Batch inference involves no REST API -- it can be performed using Spark alone. That is, you take a distributed data store, run a Spark job, score the data and store the results.
The performance metric that should be applied to batch inference is how many hours it takes your job to run.
Real-time inference is an online process that draws data streams from message queues like Kafka and real-time streaming engines like Flink. This type of scoring will rely on interfaces such as REST APIs or gRPC.
The most important metric to gauge the performance of models deployed for real-time inference is latency, and the way to maintain low latency is through either dynamic scaling or auto-scaling. These two types of scaling are slightly different.
Dynamic scaling is designed to maintain a constant infrastructure. For example, an AI cluster with dynamic scaling would be able to monitor the servers devoted to inference and, should one fail, spin up another to replace it in order to keep the capacity of the inference cluster steady.
Auto-scaling relates to latency. A cluster enabled for auto-scaling can monitor the latency of the decisions produced by AI models, and spins up an arbitrary number of new servers to maintain the necessary latency (mandated in an SLA) in the face of data surges.
Auditing AI Model Performance
Machine-learning operations should prompt the people managing AI deployments to update or retune AI models when their performance lapses, which happens frequently as data and models drift apart and the real-world behavior reflected in the data evolves.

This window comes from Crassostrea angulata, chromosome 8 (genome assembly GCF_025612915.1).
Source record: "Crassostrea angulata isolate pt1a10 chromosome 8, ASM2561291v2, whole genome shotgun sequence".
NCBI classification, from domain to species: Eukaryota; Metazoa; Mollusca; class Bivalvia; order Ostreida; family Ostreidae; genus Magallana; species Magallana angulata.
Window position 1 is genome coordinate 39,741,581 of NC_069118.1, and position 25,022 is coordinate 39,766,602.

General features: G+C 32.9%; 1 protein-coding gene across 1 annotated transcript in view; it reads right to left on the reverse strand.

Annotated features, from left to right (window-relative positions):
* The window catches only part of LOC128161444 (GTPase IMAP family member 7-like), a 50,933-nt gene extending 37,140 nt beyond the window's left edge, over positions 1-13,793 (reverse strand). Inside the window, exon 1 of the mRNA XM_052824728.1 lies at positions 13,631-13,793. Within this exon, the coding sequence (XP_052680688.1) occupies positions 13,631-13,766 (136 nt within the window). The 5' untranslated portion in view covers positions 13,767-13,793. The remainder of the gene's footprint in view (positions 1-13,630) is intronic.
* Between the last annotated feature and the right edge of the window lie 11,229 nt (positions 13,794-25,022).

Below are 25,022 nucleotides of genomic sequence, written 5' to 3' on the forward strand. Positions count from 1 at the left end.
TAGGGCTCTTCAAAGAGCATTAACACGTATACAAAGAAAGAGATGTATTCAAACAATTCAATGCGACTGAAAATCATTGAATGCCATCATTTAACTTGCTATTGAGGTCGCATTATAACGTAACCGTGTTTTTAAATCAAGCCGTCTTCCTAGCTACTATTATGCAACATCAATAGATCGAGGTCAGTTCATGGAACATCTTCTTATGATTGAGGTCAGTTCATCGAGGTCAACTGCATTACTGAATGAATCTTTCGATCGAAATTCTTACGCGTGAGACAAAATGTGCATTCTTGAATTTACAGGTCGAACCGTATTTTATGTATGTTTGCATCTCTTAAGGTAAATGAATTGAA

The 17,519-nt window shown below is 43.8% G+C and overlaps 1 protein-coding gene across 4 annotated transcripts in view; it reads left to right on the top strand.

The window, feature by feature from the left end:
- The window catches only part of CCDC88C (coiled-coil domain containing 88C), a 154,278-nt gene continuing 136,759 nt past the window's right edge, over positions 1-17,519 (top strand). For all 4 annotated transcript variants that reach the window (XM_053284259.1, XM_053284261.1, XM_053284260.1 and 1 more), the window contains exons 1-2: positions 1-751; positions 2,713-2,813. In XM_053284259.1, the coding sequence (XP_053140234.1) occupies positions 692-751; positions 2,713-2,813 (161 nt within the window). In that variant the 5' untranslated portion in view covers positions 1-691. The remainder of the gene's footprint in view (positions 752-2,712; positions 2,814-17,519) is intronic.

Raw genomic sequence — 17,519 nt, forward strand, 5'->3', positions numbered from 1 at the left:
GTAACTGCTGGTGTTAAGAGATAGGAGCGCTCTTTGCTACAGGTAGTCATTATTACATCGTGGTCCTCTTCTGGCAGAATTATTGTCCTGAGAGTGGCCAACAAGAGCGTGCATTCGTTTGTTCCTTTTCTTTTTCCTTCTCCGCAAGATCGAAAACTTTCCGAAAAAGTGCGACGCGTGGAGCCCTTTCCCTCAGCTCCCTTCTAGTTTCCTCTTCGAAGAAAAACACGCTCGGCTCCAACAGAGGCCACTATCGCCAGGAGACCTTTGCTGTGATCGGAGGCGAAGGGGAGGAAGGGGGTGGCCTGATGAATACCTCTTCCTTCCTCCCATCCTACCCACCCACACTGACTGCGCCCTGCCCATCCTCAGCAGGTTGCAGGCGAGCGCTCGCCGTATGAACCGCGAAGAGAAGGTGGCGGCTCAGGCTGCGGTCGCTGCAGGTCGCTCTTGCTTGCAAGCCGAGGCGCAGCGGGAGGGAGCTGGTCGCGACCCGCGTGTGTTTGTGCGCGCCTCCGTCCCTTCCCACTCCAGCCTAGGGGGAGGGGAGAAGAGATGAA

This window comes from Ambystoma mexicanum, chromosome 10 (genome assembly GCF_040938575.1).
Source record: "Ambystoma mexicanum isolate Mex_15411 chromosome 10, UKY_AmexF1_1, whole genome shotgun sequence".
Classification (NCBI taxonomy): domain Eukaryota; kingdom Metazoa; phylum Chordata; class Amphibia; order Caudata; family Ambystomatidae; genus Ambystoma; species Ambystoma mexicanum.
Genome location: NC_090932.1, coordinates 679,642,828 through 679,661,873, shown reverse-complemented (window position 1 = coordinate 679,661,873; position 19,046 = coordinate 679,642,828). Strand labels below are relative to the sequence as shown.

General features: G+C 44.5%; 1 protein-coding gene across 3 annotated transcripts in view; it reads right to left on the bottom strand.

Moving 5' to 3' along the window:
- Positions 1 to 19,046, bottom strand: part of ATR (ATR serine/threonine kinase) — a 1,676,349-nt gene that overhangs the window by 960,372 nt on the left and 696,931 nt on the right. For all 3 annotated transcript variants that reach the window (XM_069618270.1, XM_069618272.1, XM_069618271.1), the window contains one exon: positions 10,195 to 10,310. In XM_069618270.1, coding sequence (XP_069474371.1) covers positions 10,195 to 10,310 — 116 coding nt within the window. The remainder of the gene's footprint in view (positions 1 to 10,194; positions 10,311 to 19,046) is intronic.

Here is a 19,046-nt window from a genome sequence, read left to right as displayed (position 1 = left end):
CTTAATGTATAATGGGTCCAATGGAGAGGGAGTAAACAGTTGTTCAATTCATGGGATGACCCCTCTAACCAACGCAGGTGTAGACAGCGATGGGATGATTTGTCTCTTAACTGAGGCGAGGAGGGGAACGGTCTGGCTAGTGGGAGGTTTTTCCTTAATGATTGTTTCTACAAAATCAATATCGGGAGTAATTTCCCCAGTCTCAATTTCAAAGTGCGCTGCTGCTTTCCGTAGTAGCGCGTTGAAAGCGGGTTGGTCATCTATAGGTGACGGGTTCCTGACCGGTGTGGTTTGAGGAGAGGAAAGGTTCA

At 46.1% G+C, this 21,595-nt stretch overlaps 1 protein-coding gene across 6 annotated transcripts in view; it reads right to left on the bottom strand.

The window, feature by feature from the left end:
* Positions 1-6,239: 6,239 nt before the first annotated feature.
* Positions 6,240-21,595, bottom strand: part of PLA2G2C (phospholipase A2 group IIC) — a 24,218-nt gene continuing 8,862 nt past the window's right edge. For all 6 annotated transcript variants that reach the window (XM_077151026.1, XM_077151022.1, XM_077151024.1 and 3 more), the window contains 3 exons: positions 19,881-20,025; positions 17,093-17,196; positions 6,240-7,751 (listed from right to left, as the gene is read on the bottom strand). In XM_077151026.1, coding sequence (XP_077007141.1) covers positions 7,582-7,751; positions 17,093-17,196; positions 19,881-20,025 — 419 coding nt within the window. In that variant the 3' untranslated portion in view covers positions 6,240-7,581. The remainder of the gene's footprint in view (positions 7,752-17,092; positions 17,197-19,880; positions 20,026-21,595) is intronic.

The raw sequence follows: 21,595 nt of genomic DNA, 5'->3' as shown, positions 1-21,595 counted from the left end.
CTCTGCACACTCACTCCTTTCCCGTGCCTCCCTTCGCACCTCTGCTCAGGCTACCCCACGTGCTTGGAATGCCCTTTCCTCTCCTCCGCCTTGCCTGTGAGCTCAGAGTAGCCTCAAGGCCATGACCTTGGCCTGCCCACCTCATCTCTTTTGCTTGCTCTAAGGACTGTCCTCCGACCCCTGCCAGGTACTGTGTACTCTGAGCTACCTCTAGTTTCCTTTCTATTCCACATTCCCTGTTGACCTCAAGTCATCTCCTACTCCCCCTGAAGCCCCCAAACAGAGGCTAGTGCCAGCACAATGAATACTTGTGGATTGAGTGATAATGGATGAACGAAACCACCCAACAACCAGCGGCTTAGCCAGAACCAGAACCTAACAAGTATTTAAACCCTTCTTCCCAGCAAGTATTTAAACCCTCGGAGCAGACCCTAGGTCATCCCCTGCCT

AI infrastructure should enable a continuous training loop based on feedback from the software monitoring the deployed models. In a sense, the ideal machine-learning model should monitor itself.
Debugging AI Deployments
Finally, machine learning operations should support operations teams when they seek to deploy jobs and investigate why a certain job, be it batch inference or auto-scaling for real-time inference, fails.
Many AI vendors claim to help developers deploy AI models, and their claims frequently involve Docker containers orchestrated by Kubernetes. But Kubernetes is just one job runner among many.
Anyone planning to deploy AI models should ask themselves:
- How do you observe it?
- How do you know if it fails?
- If the model is wrong, do you have a feedback loop?
- How does it scale - does it have an automatic load balancing?
Most of the time, deployments on Docker don't have good answers to those questions.
Machine Learning Operations (MlOps) vs. Data Science
What does MLOps do? It smooths and accelerates your AI go-to-market strategy. It saves developer time that would be wasted standing up a cluster, among other tasks.
Machine learning operations address a different set of problems than data science, and MlOps software solves other problems than data science tooling. Machine learning operations concerns itself with:
- Handling different file formats
- Integrating with various data sources and message queues
- Building Persistent and reusable data pipelines
- Example: Is your data pipeline consistent with what your data science team built? Can you take your ETL and make it a JSON?